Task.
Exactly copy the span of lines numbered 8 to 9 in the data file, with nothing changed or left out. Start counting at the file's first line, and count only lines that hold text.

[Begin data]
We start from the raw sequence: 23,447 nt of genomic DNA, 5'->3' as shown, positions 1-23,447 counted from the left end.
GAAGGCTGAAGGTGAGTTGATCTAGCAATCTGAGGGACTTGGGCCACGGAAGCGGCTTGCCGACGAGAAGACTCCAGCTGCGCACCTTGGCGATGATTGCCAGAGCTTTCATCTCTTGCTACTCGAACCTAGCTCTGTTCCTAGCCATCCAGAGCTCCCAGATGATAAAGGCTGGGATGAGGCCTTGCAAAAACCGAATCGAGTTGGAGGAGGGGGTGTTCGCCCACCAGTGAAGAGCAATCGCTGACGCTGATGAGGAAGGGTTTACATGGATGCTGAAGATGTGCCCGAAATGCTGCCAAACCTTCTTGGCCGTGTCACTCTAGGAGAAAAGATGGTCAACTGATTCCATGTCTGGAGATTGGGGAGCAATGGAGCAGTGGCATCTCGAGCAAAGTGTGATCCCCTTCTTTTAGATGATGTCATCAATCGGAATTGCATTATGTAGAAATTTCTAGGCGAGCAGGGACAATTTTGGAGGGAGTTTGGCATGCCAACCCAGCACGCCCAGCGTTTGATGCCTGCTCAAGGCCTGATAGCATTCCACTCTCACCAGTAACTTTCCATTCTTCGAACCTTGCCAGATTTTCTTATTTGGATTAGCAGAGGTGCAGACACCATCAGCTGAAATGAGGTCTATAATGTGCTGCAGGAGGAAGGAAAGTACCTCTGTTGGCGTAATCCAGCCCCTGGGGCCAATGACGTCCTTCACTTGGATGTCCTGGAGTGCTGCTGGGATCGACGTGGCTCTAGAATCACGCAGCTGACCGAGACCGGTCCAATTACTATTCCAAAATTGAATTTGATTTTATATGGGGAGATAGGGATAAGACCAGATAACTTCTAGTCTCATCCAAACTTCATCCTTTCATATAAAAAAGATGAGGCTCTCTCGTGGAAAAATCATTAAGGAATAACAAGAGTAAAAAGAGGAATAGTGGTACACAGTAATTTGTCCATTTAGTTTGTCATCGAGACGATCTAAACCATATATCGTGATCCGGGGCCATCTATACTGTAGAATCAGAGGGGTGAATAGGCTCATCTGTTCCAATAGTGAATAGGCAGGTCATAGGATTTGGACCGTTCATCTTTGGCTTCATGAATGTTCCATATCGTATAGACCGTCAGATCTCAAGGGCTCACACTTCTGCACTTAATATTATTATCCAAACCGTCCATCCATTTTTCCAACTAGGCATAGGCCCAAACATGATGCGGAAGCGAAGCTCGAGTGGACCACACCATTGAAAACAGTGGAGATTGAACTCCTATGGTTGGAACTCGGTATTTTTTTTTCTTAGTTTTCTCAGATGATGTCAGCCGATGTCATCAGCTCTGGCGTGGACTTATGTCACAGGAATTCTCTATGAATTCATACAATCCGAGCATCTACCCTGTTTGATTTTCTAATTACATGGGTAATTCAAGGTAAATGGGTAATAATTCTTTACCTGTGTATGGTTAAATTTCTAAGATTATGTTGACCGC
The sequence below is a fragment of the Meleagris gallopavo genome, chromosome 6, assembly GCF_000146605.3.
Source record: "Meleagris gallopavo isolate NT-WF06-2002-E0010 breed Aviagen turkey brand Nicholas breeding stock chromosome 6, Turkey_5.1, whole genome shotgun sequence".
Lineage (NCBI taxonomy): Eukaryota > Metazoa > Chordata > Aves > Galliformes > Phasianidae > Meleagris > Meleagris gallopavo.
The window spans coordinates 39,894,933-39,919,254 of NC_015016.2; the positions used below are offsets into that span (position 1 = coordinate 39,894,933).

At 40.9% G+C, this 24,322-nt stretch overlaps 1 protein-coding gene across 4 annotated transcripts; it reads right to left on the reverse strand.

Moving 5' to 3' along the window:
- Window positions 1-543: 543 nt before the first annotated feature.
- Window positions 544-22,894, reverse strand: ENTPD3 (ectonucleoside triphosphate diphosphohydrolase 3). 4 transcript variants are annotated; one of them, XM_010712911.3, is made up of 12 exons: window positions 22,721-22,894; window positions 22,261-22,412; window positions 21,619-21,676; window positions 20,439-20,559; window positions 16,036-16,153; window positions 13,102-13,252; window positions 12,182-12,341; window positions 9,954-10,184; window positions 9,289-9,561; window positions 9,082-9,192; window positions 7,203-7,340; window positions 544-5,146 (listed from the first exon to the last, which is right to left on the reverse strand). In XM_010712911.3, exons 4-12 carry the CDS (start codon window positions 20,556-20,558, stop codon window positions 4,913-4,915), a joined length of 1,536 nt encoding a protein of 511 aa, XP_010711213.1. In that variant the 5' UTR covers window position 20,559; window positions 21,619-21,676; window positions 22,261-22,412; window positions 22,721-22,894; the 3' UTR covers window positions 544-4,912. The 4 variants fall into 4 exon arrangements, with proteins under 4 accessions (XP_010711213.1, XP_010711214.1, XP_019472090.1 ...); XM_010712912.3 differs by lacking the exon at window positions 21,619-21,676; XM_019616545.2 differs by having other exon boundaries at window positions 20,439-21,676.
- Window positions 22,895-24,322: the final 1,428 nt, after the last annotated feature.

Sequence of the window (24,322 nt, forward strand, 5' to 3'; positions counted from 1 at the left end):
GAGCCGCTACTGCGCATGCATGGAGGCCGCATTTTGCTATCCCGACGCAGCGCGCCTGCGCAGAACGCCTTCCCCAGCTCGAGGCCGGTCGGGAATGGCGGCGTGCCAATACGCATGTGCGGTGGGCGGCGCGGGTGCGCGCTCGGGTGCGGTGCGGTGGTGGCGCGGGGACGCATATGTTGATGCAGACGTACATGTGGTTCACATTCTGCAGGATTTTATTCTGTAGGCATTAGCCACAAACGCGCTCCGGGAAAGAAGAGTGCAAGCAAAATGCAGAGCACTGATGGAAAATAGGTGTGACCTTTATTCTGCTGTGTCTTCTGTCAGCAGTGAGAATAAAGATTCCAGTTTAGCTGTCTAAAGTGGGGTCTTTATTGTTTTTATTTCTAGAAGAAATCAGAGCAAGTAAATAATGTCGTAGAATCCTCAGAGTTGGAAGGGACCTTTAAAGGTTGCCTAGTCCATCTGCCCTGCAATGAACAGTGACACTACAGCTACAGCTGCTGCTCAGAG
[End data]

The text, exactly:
Moving 5' to 3' along the window:
- Window positions 1-543: 543 nt before the first annotated feature.